I spend six month in a year in Jakarta, Indonesia, while the rest in a quaint Upstate New York. I consider myself so lucky that I get to experience both world. You see, they are the two most opposite worlds: Jakarta is so hectic, congested, polluted, and socially unequal with 11 million people dictate its pulse, whereas Ithaca is surrounded by gorges, woods, open space, with 30 thousand people sharing unmatched beautiful, ample spaces with most residents connected to higher education institutions.
I am honored to be able to see these two places with different set of eyes every time. Twice a year I bring back and forth fresh perspectives half across the globe (if you jam a stick in a globe on your office desk starting in New York about 45 degrees you will hit Indonesia on its end, sort off).
This year, our micro brewery Heal! was given opportunities to be displayed in several health food stores in Jakarta. Yay! We got to meet their proprietors and patrons and quickly learned that Jakarta is not short of people with aspirations to introduce and/or follow healthy lifestyles. The numbers of health food stores are mushrooming and imported healthy products are the norm.
Chia seeds, almonds, walnuts, acai, goji berries, moringa powder, coconut oil, coconut sugar are among the highly demanded items. Chia seeds, almonds, walnuts, acai, goji berries, are raking high prices, because they are in high demand and not locally grown. But moringa powder, coconut oil and coconut sugar premium price can not be justified: they are ubiquitous here. After all, Indonesia is an archipelago country laced with coconut and moringa trees.
Then, why do people still gobble them up at such premium price? Well, here is where my economic degree comes in handy, finally. Two things: the internet and asymmetric information.
If you google 'healthy eating' in a split second there will be 669 million hits, whereas 'healthy lifestyle' 710 million, and within those there will be subsets of people saying contradictory things about same things. People really need ninja skills to narrow down searches. Without enough time and curious mindset, many will quickly succumb to western memes, headers, savvy bloggers and influencers saying things about what to eat and do. Chia? Oats? Checked. Coconut Oil? Checked, even though couple of years ago I still remember it had bad reps. Agave? You guess it, checked.
Asymmetric information happens when one party in a transaction has less information than the other. Asymmetric information almost always cause an adverse selection, that people make less than optimal choice.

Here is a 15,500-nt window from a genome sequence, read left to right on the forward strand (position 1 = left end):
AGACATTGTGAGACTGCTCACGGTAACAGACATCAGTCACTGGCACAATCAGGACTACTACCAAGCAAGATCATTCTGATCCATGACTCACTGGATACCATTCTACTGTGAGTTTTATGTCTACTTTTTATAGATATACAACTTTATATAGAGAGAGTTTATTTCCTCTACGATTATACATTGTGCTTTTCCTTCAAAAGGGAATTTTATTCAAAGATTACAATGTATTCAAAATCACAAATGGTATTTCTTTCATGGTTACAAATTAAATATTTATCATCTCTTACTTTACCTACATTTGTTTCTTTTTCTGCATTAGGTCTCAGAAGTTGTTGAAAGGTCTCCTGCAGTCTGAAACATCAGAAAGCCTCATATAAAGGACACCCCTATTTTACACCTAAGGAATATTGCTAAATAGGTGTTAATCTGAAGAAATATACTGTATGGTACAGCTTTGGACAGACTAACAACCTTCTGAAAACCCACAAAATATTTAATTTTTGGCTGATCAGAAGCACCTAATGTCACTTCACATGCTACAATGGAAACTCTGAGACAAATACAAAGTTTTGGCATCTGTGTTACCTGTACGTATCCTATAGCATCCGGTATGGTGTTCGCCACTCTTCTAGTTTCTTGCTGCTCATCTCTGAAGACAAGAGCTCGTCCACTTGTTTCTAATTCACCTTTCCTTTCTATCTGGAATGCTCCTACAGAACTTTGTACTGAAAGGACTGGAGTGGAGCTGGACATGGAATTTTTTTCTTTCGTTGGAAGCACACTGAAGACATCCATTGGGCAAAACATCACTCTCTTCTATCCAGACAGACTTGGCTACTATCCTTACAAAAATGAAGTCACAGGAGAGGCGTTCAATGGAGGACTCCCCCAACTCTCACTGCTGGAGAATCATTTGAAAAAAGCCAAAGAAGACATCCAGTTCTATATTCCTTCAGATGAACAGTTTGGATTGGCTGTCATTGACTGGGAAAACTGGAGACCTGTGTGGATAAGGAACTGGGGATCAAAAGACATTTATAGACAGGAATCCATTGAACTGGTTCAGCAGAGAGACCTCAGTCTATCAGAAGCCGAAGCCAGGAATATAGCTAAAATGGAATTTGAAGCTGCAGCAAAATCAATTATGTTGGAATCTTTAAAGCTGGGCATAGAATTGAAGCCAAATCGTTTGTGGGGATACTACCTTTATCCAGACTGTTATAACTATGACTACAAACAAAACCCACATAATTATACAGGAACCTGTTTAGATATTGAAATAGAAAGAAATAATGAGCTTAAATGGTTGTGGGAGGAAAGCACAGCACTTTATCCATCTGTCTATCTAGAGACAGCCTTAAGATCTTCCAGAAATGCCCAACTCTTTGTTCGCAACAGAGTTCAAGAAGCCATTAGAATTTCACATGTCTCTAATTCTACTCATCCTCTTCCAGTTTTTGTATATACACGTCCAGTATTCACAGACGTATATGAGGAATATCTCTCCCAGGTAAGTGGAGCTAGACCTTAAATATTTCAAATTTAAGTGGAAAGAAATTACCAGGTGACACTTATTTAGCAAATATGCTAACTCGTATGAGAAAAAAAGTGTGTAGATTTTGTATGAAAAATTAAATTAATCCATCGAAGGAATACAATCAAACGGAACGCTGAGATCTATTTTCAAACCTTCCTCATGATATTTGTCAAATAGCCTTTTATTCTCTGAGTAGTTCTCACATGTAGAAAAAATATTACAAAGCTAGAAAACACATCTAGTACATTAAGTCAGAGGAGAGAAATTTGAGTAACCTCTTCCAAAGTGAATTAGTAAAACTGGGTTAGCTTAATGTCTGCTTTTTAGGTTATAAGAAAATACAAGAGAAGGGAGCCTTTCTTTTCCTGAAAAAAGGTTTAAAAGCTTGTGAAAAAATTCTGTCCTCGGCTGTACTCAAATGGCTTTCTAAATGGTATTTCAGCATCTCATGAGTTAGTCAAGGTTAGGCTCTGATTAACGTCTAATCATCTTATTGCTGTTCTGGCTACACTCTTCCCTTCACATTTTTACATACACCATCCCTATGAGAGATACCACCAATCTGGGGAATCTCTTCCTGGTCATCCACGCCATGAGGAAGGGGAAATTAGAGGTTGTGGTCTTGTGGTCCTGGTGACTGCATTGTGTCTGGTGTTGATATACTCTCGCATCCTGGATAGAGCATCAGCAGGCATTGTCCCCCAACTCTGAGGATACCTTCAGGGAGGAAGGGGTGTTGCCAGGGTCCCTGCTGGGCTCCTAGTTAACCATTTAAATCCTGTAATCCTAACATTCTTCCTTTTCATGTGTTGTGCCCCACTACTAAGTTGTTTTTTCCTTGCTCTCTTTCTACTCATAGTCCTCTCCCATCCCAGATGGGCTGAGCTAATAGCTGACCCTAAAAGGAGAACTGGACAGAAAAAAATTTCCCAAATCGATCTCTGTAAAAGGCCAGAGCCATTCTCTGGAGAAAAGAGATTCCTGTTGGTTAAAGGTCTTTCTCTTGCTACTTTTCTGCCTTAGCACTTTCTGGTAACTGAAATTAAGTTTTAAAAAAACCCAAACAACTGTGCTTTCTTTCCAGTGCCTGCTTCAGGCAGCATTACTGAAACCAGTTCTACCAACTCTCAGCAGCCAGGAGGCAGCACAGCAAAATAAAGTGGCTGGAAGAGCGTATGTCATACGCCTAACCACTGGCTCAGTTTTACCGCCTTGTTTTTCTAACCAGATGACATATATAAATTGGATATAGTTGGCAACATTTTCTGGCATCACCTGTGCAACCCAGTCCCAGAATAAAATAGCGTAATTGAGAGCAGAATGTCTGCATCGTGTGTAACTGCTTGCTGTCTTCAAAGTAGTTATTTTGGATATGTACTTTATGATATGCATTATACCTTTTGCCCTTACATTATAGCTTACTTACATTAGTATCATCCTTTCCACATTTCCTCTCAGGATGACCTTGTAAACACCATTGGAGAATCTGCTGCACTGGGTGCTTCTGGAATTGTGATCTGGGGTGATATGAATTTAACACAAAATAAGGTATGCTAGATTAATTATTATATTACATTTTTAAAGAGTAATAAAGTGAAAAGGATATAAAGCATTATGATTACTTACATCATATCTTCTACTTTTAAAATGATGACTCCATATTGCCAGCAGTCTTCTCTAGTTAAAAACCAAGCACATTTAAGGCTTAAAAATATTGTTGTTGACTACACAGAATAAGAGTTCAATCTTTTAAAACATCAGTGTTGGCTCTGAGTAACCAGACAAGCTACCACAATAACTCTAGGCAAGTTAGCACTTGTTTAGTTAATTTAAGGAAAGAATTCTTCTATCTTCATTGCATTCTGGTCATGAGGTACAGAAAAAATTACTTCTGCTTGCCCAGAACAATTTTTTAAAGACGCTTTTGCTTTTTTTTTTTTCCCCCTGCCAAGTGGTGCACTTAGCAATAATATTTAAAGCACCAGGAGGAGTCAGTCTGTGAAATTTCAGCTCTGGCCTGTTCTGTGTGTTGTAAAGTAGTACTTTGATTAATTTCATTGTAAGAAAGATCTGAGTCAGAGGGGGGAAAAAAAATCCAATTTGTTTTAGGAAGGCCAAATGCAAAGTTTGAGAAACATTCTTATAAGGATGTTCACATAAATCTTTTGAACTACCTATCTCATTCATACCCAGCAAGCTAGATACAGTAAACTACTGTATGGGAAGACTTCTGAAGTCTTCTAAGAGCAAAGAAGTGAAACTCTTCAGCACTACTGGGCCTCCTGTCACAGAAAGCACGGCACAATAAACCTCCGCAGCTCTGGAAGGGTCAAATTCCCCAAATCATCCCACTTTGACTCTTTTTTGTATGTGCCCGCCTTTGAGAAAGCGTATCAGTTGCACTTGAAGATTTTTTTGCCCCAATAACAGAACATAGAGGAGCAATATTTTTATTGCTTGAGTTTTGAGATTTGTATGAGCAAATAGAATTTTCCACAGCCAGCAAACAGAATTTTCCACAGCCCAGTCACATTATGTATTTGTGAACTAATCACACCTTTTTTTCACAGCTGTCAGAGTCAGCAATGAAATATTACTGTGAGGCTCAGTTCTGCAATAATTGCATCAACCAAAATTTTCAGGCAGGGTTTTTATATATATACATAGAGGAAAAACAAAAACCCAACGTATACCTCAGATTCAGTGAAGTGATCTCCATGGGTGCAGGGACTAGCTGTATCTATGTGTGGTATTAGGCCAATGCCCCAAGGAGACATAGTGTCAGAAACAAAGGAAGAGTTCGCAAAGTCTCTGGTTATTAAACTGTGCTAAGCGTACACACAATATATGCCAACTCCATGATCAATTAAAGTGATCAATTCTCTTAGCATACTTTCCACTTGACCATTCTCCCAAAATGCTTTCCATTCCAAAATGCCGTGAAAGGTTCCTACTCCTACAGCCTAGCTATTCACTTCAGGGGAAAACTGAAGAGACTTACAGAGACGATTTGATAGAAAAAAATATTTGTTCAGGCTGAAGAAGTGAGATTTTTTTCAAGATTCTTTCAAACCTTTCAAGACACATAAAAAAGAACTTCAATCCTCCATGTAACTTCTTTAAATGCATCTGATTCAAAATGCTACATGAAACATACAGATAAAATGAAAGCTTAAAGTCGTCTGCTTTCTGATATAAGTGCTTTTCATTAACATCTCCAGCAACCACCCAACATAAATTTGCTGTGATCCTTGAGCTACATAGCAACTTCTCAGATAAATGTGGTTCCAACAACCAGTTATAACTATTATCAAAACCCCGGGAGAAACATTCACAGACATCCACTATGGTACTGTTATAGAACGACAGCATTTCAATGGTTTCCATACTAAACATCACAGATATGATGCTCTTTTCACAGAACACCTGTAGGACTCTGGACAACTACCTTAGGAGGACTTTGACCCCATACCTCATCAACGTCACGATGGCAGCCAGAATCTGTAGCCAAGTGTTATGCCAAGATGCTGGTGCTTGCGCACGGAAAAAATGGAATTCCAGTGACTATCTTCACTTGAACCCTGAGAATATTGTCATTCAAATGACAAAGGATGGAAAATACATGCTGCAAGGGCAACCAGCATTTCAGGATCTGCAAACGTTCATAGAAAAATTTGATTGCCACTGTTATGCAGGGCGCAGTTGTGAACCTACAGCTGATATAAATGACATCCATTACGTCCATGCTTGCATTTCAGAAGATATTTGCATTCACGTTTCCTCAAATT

In our isolated case here, problems stem from the facts that traders will simply pick up on the demand cue and monetary incentives and respond with importing stuffs. Consumers, on the other hands, rarely bother to check what make food labeled healthy. As someone trained as an economist with deep concerns on carbon footprints, I see a problem here. Domestic substitutions are available, but the power of internet and mindset are like immovable mountains.
My friend picked up a 100 gram bag, a US brand moringa powder for an equivalent of US$9 in a health food store. I know quite well that the same bag would cost half in the US. That even after taking into account that the brand might have imported moringa from either India, Sri Lanka, and wait for it: Indonesia. When I pointed out that moringa is actually daun kelor that I always cooked and fed myself with, especially in post-pregnancy, she shrieked. She could have gotten 2 kilos of moringa powder from a reputable domestic vendor. Same thing with coconut oil and sugar; you would think we know gula jawa and gula aren are in fact coconut sugar. Those imported ones cost an arm and a leg. And turmeric capsules from the US? I would opt for the real stuffs from traditional market and make jamu or tea with them.
Ah, the power of information and the lack of it.
I wish we all could just sit back for a second and think. We all want to be healthy, but we all can be healthier with less resources and environmental impacts. We can dig our own ancient traditions, eat macro food like our grandma used to do, find local sources for healthy food and their alternatives for imported goods. We will help our country's balance of trade, rejuvenate our agriculture, help our farmers, reduce carbon footprints, create demand for organic farm practice in Indonesia to create multipliers to farmers and increase their welfare.
Being mindful is not all about meditation and yoga, oh no. You can be mindful using the power you have in shaping your health while consciously creating positive impacts around you. We all have that power, let's exercise it.